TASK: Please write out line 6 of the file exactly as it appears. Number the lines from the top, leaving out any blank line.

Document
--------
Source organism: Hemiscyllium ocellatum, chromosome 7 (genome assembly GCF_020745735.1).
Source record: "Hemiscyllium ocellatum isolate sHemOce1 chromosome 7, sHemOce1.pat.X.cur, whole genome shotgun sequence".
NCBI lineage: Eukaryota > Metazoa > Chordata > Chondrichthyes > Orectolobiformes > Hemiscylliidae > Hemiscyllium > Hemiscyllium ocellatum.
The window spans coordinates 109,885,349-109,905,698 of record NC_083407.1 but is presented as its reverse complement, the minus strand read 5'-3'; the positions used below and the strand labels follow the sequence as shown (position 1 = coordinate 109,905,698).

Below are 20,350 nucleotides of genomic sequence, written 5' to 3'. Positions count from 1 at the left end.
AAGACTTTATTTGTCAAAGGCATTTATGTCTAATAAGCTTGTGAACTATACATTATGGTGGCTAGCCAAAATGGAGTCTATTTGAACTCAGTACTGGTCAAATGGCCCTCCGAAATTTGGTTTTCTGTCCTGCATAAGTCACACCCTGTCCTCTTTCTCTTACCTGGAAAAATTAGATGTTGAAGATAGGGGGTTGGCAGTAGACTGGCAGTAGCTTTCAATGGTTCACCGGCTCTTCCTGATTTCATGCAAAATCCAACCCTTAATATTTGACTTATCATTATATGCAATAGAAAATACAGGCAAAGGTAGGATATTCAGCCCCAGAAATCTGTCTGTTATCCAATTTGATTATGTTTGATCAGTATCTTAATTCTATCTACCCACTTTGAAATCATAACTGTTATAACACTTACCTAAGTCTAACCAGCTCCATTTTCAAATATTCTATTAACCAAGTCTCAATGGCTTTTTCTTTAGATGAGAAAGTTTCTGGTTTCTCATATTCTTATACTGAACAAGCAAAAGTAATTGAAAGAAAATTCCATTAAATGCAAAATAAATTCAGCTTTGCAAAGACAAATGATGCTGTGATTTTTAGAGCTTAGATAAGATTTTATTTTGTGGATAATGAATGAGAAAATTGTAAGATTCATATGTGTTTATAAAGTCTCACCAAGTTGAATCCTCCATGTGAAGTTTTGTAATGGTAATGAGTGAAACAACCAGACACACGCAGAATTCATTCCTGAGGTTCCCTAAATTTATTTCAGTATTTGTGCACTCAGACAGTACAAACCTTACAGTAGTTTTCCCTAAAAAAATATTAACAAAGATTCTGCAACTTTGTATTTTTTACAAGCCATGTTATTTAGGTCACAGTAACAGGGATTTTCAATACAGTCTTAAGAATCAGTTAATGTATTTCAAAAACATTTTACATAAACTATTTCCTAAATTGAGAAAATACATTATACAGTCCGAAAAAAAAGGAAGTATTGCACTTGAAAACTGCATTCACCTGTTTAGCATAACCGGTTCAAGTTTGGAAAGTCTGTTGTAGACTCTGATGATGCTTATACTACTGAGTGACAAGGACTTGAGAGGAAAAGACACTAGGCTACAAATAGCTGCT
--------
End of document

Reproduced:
AAGACTTTATTTGTCAAAGGCATTTATGTCTAATAAGCTTGTGAACTATACATTATGGTGGCTAGCCAAAATGGAGTCTATTTGAACTCAGTACTGGTCAAATGGCCCTCCGAAATTTGGTTTTCTGTCCTGCATAAGTCACACCCTGTCCTCTTTCTCTTACCTGGAAAAATTAGATGTTGAAGATAGGGGGTTGGCAGTAGACTGGCAGTAGCTTTCAATGGTTCACCGGCTCTTCCTGATTTCATGCAAAATCCAACCCTTAATATTTGACTTATCATTATATGCAATAGAAAATACAGGCAAAGGTAGGATATTCAGCCCCAGAAATCTGTCTGTTATCCAATTTGATTATGTTTGATCAGTATCTTAATTCTATCTACCCACTTTGAAATCATAACTGTTATAACACTTACCTAAGTCTAACCAGCTCCATTTTCAAATATTCTATTAACCAAGTCTCAATGGCTTTTTCTTTAGATGAGAAAGTTTCTGGTTTCTCATATTCTTATACTGAACAAGCAAAAGTAATTGAAAGAAAATTCCATTAAATGCAAAATAAATTCAGCTTTGCAAAGACAAATGATGCTGTGATTTTTAGAGCTTAGATAAGATTTTATTTTGTGGATAATGAATGAGAAAATTGTAAGATTCATATGTGTTTATAAAGTCTCACCAAGTTGAATCCTCCATGTGAAGTTTTGTAATGGTAATGAGTGAAACAACCAGACACACGCAGAATTCATTCCTGAGGTTCCCTAAATTTATTTCAGTATTTGTGCACTCAGACAGTACAAACCTTACAGTAGTTTTCCCTAAAAAAATATTAACAAAGATTCTGCAACTTTGTATTTTTTACAAGCCATGTTATTTAGGTCACAGTAACAGGGATTTTCAATACAGTCTTAAGAATCAGTTAATGTATTTCAAAAACATTTTACATAAACTATTTCCTAAATTGAGAAAATACATTATACAGTCCGAAAAAAAAGGAAGTATTGCACTTGAAAACTGCATTCACCTGTTTAGCATAACCGGTTCAAGTTTGGAAAGTCTGTTGTAGACTCTGATGATGCTTATACTACTGAGTGACAAGGACTTGAGAGGAAAAGACACTAGGCTACAAATAGCTGCT